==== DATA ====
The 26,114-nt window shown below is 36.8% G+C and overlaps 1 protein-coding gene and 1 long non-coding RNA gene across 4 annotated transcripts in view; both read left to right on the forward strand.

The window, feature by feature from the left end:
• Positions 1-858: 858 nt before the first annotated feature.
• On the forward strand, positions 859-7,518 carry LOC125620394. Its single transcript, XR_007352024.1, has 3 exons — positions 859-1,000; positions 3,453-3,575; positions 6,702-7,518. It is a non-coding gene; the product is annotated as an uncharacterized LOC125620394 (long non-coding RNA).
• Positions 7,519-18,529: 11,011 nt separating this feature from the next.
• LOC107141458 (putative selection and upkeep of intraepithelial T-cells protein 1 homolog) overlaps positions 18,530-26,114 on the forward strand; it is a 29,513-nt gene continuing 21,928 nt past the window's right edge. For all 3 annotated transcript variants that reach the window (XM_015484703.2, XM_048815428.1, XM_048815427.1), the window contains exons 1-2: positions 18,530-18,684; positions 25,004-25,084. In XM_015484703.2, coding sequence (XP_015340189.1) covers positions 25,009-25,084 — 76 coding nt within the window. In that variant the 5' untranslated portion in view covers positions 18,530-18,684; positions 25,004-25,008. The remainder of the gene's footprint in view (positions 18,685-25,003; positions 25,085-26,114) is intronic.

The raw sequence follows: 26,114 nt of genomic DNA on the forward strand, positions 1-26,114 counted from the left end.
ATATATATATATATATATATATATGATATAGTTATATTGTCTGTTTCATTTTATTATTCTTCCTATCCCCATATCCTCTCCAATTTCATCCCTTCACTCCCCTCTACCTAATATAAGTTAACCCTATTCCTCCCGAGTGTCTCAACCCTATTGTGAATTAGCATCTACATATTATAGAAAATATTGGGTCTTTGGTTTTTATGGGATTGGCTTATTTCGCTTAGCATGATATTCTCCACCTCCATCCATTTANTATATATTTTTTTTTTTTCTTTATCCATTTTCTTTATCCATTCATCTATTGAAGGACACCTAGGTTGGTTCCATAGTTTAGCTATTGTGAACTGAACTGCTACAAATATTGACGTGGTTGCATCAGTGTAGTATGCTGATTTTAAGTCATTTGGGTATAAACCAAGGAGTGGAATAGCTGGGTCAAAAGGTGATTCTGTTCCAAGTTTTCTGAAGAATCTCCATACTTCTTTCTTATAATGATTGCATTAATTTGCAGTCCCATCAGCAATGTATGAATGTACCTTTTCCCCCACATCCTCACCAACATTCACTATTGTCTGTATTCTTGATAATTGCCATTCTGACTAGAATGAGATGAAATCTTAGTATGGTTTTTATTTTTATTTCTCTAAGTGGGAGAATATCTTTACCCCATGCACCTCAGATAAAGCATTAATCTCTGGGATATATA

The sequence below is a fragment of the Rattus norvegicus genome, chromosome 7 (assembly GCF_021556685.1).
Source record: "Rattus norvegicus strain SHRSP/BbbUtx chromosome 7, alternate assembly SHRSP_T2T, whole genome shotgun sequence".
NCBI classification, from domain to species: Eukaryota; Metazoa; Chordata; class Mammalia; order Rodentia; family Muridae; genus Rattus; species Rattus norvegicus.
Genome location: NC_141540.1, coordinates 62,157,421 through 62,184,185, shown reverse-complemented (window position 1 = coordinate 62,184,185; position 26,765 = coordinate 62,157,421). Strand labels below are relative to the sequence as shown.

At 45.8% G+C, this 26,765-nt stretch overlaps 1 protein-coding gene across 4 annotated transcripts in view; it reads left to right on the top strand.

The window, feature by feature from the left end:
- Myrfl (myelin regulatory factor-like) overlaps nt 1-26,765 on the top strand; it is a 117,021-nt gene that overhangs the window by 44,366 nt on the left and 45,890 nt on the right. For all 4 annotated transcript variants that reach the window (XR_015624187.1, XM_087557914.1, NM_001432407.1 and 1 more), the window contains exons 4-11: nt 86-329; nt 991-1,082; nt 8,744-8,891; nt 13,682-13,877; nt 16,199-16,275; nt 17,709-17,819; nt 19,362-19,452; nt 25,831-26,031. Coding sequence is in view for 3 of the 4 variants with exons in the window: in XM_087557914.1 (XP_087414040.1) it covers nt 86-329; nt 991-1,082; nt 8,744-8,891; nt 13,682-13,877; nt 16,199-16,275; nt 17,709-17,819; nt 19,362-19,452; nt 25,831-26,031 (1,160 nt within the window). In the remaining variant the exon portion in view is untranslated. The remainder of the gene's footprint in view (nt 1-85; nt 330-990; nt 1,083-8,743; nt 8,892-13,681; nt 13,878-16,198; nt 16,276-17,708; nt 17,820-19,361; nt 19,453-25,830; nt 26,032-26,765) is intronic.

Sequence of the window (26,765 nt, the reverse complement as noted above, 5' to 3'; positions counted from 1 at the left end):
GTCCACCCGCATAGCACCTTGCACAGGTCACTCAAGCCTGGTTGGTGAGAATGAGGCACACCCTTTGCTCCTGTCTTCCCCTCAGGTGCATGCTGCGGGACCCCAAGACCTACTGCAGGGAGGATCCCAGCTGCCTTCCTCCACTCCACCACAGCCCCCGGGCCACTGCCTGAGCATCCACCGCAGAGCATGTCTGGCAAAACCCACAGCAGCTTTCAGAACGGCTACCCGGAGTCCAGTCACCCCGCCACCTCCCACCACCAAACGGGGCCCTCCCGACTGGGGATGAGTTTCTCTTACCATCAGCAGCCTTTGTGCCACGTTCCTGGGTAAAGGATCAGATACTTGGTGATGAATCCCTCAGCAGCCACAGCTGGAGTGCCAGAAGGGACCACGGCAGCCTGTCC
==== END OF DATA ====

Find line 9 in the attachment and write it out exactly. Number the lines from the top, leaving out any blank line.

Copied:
The sequence below is a fragment of the Rattus norvegicus genome, chromosome 7 (assembly GCF_021556685.1).